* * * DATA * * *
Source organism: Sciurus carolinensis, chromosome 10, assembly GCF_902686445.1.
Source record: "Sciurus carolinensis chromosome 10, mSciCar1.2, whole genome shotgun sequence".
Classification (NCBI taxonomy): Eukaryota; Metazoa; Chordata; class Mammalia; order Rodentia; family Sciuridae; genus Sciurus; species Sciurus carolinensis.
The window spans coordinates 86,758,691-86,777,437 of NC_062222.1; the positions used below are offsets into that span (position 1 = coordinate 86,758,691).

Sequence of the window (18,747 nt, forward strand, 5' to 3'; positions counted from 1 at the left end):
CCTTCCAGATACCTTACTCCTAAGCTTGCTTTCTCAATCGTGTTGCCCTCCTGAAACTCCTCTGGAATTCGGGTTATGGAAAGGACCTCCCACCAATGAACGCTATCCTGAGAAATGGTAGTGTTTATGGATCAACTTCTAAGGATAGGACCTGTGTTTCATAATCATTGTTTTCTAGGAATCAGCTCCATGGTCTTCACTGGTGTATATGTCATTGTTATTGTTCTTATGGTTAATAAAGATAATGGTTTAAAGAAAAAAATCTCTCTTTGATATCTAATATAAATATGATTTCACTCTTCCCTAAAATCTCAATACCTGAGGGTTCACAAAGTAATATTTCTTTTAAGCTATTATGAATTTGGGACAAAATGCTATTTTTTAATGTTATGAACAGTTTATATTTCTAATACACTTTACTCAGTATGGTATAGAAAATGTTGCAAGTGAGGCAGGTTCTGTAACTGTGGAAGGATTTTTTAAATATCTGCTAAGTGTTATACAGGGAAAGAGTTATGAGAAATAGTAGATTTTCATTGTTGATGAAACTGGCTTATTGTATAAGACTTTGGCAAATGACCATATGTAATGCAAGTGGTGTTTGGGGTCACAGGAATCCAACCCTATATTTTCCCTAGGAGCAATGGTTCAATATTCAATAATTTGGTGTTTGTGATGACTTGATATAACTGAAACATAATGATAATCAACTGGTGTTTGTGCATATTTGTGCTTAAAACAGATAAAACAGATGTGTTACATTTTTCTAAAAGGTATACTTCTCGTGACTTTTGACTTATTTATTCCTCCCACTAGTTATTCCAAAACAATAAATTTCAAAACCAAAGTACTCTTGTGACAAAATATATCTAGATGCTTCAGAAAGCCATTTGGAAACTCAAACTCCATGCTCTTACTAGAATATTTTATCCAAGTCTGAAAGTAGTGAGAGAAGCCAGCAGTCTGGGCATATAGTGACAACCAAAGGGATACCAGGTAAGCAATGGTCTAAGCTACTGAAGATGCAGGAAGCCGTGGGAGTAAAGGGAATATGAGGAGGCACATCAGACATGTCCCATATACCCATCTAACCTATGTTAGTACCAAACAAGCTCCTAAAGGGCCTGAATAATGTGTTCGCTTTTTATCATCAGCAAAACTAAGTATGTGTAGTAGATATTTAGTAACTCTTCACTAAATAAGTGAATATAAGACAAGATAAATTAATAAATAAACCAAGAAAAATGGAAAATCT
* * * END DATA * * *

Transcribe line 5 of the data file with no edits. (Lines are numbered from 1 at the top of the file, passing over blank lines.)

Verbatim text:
Sequence of the window (18,747 nt, forward strand, 5' to 3'; positions counted from 1 at the left end):